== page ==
On December 9, 1987, the deaths of four Palestinian refugees plunged the nation of Israel into four years of strikes, boycotts, beatings, shootings, and gassings as Palestinians in Gaza, the West Bank, and East Jerusalem rebelled against their Israeli occupiers. When Palestinian fighters attacked with stones and Molotov cocktails, killing military personnel and destroying the nation’s infrastructure, Israeli soldiers responded with a devastating campaign of retribution and repression. At one point, Defense Minister Yitzhak Rabin infamously ordered his soldiers to use “force, might, and beatings” in order to subdue the Palestinian rebels, earning him a reputation as the “bone-breaker.” After thousands of deaths, the Intifada (Arabic for “shaking off”) ended at the Madrid Conference of 1991, but tensions festered and erupted in a second Intifada nine years later and violence continues to this day. Read more
At the Paris Peace Conference, which lasted from July to October 1946, negotiators from the United States, Soviet Union, United Kingdom, France, and other Allied powers agreed upon the provisions of the Paris Peace Treaties, signed in February 1947 with Italy, Romania, Hungary, Bulgaria, and Finland. These agreements included monetary reparations, territorial adjustments, and political commitments intended to promote democracy and peace. Jacques J. Reinstein, interviewed by Thomas Dunnigan beginning in February 2001, served as an economic advisor and negotiator in the State Department throughout the postwar peace negotiations. After developing American proposals for the peace treaties in London, Reinstein represented the United States in reparations discussions in Paris both prior to and during the Paris Peace Conference and discusses the difficulties he had dealing with the Soviets, the shock experts felt over the Potsdam Agreement and the role of Madeleine Albright’s father. Read more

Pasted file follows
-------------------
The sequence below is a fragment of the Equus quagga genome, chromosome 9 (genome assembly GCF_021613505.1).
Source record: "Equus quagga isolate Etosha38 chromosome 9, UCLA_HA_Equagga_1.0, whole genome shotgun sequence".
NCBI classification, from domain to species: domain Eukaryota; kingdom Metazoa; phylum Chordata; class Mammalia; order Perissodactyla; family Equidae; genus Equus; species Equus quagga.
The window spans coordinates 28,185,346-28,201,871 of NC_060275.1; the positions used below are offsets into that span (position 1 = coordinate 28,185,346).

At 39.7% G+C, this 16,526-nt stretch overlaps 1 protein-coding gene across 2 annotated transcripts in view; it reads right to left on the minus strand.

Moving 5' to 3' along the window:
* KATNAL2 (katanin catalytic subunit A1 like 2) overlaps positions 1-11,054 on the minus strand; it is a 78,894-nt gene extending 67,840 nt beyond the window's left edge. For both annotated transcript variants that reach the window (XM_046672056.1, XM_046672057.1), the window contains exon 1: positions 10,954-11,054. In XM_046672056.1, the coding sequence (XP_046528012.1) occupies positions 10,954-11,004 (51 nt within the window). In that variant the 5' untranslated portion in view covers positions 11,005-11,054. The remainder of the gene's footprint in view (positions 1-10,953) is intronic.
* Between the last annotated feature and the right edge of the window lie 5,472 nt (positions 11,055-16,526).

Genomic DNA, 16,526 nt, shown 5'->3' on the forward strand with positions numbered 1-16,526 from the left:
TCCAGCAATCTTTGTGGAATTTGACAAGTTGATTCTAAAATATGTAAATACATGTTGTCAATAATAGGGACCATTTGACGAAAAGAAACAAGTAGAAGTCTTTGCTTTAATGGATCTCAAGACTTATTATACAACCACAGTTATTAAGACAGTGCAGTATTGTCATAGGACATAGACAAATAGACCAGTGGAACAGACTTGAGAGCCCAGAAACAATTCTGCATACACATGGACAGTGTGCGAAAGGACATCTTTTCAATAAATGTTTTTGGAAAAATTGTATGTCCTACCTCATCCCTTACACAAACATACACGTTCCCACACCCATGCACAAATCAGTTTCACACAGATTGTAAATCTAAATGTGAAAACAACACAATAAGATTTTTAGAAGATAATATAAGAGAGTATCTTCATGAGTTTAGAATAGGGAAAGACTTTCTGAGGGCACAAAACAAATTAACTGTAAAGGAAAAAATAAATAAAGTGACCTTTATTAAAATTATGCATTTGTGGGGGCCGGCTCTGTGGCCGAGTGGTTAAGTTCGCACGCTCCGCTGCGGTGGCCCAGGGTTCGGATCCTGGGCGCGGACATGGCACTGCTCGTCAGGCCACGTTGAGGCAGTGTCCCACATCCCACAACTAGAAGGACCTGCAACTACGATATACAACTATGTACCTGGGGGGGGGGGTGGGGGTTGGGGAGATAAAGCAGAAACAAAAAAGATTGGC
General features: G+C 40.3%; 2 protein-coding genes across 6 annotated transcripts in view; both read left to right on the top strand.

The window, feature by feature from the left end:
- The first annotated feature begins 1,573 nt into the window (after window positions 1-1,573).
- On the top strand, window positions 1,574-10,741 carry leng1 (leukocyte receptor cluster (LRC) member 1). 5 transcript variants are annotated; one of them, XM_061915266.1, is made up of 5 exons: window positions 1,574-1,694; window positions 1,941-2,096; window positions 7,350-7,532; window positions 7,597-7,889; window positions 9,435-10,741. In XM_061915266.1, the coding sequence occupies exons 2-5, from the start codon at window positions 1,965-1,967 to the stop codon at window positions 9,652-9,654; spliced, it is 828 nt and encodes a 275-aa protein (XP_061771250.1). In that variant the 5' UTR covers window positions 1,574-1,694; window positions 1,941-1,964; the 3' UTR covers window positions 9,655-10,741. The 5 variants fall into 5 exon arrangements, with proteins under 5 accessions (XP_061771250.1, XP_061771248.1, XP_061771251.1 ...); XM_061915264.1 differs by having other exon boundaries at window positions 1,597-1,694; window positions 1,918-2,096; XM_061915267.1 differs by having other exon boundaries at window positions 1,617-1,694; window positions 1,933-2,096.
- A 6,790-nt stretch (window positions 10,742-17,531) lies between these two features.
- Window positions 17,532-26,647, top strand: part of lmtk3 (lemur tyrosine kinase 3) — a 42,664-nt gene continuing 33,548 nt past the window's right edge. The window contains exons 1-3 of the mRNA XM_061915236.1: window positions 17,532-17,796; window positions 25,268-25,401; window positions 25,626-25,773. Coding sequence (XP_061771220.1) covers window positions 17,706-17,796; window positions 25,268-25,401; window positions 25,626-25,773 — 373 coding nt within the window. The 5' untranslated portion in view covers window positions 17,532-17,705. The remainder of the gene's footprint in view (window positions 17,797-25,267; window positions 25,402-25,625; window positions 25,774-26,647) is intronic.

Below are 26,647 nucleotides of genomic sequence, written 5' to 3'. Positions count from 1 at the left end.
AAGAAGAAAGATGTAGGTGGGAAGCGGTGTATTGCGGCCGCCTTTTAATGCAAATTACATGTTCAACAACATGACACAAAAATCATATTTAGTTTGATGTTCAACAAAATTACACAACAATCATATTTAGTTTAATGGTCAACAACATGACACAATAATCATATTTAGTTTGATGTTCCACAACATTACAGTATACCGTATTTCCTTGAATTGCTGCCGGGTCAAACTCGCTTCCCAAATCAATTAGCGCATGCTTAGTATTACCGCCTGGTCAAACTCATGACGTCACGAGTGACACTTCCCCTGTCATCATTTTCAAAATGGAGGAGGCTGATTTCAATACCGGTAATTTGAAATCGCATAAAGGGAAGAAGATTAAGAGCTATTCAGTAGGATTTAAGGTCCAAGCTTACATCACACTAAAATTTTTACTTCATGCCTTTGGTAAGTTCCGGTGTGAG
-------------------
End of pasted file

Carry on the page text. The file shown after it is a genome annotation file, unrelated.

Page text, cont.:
In May 1998, India conducted its first nuclear bomb tests since 1974 at the Indian Army Pokhran Test Range. Known as Pokhran-II, the tests involved five detonations and were followed by Prime Minister Atal Bihari Vajpayee declaring India a full nuclear state. India’s Bharatiya Janata Party (BJP) had come to power in the 1998 elections with a platform promising to be “openly nuclear” and challenge Pakistan’s control of parts of Kashmir. After the Indian detonations, American diplomats attempted to dissuade Pakistan, led by Prime Minister Nawaz Sharif, from following suit. Fifteen days after India’s tests, Pakistan conducted six underground nuclear tests at the Chaghi and Kharan test site.
The nuclear tests were swiftly met with international condemnation. The United Nations Security Council passed a resolution condemning the tests and renewed efforts to pressure the two countries to sign the Nuclear Non-Proliferation Treaty (NPT). By law, the United States was required to impose immediate economic sanctions on both countries. U.S. intelligence was also sharply criticized for failing to detect the preparations for the test. Several other nations reacted with their own sanctions and condemnation.
In the summer of 1965, India and Pakistan returned to the battlefields of Kashmir in a renewed attempt to establish their respective claims over the disputed, fertile region. On August 5th, more than 25,000 Pakistani soldiers, disguised as Kashmiris, infiltrated the area, mingling with their Muslim coreligionists and encouraging insurgency. Indian forces responded violently, launching Kashmir into a bloody, but ultimately indecisive, summer of invasions, tanks and aerial bombardment. The United States and Soviet Union eventually facilitated a ceasefire which restored pre-war boundaries, and the conflict ended on September 22. To this day, Kashmir remains a disputed territory, and its populace continues to pursue a uniquely Kashmiri identity, independent from Indian or Pakistani influences. Read more
After a disputed election brought Milton Obote (at right) to power in Uganda in 1980, one of his opponents, Yoweri Museveni, led an armed resistance against the government. The subsequent Ugandan “Bush War” between Museveni’s National Resistance Army (NRA) and the government’s Uganda National Liberation Army (UNLA) lasted from 1981 to 1986. In 1983, ethnic tensions began to fracture the UNLA. President Obote, an ethnic Lango, was accused of favoritism at the expense of the Acholi, who mostly comprised the officer corps. After confronting Obote with these and other complaints, General Tito Okello staged a coup d’état with the help of a group of Acholi. Okello ousted Obote and installed himself as president on July 27, 1985. Okello was later ousted himself by Museveni and the NRA six months later. Read more